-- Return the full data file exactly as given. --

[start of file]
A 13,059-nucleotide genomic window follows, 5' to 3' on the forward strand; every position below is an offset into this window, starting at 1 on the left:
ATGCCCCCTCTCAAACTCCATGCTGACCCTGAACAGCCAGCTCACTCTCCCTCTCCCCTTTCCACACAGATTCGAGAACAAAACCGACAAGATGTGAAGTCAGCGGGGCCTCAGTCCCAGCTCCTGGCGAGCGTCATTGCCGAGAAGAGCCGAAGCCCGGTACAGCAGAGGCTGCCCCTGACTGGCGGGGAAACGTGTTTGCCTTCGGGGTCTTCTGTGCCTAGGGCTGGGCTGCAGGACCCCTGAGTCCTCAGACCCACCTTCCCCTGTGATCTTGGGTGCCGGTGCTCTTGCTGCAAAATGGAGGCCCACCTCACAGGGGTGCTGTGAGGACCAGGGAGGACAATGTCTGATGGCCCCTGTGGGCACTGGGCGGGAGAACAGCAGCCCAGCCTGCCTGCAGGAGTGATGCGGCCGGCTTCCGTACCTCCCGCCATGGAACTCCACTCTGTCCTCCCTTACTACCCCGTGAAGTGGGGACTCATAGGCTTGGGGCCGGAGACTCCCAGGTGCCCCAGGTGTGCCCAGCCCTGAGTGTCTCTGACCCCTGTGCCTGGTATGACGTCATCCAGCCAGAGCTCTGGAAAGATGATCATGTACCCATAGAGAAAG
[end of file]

A 13,059-nucleotide genomic window follows, 5' to 3' on the forward strand; every position below is an offset into this window, starting at 1 on the left:
ATGCCCCCTCTCAAACTCCATGCTGACCCTGAACAGCCAGCTCACTCTCCCTCTCCCCTTTCCACACAGATTCGAGAACAAAACCGACAAGATGTGAAGTCAGCGGGGCCTCAGTCCCAGCTCCTGGCGAGCGTCATTGCCGAGAAGAGCCGAAGCCCGGTACAGCAGAGGCTGCCCCTGACTGGCGGGGAAACGTGTTTGCCTTCGGGGTCTTCTGTGCCTAGGGCTGGGCTGCAGGACCCCTGAGTCCTCAGACCCACCTTCCCCTGTGATCTTGGGTGCCGGTGCTCTTGCTGCAAAATGGAGGCCCACCTCACAGGGGTGCTGTGAGGACCAGGGAGGACAATGTCTGATGGCCCCTGTGGGCACTGGGCGGGAGAACAGCAGCCCAGCCTGCCTGCAGGAGTGATGCGGCCGGCTTCCGTACCTCCCGCCATGGAACTCCACTCTGTCCTCCCTTACTACCCCGTGAAGTGGGGACTCATAGGCTTGGGGCCGGAGACTCCCAGGTGCCCCAGGTGTGCCCAGCCCTGAGTGTCTCTGACCCCTGTGCCTGGTATGACGTCATCCAGCCAGAGCTCTGGAAAGATGATCATGTACCCATAGAGAAAG